The Mac stores some of its system and device settings in a special type of non-volatile RAM commonly called the PRAM, short for Parameter RAM.
Most Mac users don't think much about their Mac's PRAM, but it works hard anyway, keeping track of the following:
- Startup volume
- Speaker volume
- Display settings (resolution, color depth, refresh rate, number of displays, etc.)
- DVD region settings
- Date and time, including time zone
When your Mac starts up, it checks the PRAM to see which volume to boot from and how to set other important parameters.
Occasionally, the data stored in the PRAM is bad, which can cause various issues with your Mac, including the following common PRAM-related problems:
- Wrong date, time, or time zone.
- Speaker volume set too loud or too soft.
- Display problems. Sometimes you'll see the gray Apple boot screen and then the display will go blank. Other times you'll see a message that the resolution or refresh rate is out of range.
- Wrong startup volume.
- A question mark (?) at startup followed by a long delay before your Mac starts up.
How Does the PRAM Go Bad?
Luckily, the PRAM doesn't actually go bad; it's just the data it contains that becomes corrupt. There are a number of ways this can happen. One common cause is a dead or dying PRAM battery, which is a small-button style battery in the Mac. Another cause is your Mac freezing or temporarily losing power in the middle of a software update.
Things can also go awry when you upgrade your Mac with new hardware, add memory, install a new graphics card, or change startup volumes. All of these activities can write new data to the PRAM. Writing data to the PRAM isn't an issue in itself, but it can be a source of problems when you change multiple items on your Mac. For instance, if you install new RAM then remove a RAM stick because it's bad, the PRAM may store the wrong memory configuration. Likewise, if you select a startup volume and then later physically remove that hard drive, the PRAM may retain the wrong startup volume information.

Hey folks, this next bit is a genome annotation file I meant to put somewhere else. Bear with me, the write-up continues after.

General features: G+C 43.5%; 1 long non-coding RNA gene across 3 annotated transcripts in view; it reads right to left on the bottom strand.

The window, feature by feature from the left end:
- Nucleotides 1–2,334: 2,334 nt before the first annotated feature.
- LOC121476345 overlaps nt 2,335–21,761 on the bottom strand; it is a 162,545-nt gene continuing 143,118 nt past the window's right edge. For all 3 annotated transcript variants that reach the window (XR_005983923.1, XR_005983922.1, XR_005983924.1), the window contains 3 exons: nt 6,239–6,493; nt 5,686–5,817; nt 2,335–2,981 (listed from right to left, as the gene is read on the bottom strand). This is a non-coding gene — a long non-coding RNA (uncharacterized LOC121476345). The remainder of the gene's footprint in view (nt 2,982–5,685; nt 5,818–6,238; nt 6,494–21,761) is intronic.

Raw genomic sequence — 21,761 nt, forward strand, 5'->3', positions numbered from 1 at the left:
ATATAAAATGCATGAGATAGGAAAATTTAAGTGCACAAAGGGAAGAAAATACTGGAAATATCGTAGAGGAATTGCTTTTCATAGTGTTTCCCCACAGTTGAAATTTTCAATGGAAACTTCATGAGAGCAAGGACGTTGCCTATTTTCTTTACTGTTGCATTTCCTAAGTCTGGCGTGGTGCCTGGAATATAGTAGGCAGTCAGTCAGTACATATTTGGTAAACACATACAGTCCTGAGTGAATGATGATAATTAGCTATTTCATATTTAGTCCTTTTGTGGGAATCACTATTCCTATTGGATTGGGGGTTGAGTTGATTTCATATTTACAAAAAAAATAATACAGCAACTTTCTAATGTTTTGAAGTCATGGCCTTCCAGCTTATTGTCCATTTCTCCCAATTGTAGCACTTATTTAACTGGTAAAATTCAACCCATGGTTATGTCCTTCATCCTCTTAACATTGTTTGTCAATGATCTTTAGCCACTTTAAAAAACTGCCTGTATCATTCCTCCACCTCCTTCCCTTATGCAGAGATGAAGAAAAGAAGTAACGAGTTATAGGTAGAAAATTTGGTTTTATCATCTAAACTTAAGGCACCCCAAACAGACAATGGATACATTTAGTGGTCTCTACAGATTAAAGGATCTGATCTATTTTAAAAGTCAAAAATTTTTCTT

Resetting the Parameter RAM
One easy fix for many issues is to simply reset the PRAM to its default state. This will cause some data to be lost, specifically the date, the time, and the startup volume selection. Luckily, you can easily correct these settings using your Mac's System Preferences.
- Shut down your Mac.
- Turn your Mac back on.
- Immediately press and hold the following keys: command+option+P+R. That's four keys: the command key, the option key, the letter P, and the letter R. You must press and hold these four keys before you see the gray screen during the startup process.
- Continue to hold down the four keys. This is a long process, during which your Mac will restart on its own.
- Finally, when you hear the second startup chime, you can release the keys.
- Your Mac will finish the startup process.
Once your Mac finishes starting, you can use the System Preferences to set the time zone, set the date and time, select the startup volume, and configure any display options you wish to use.
To do this, click the System Preferences icon in the Dock. In the System section of the System Preferences window, click the Date & Time icon to set the time zone, date, and time, and click the Startup Disk icon to select a startup disk. To configure display options, click the Displays icon in the Hardware section of the System Preferences window.
Still having problems? Try resetting the SMC.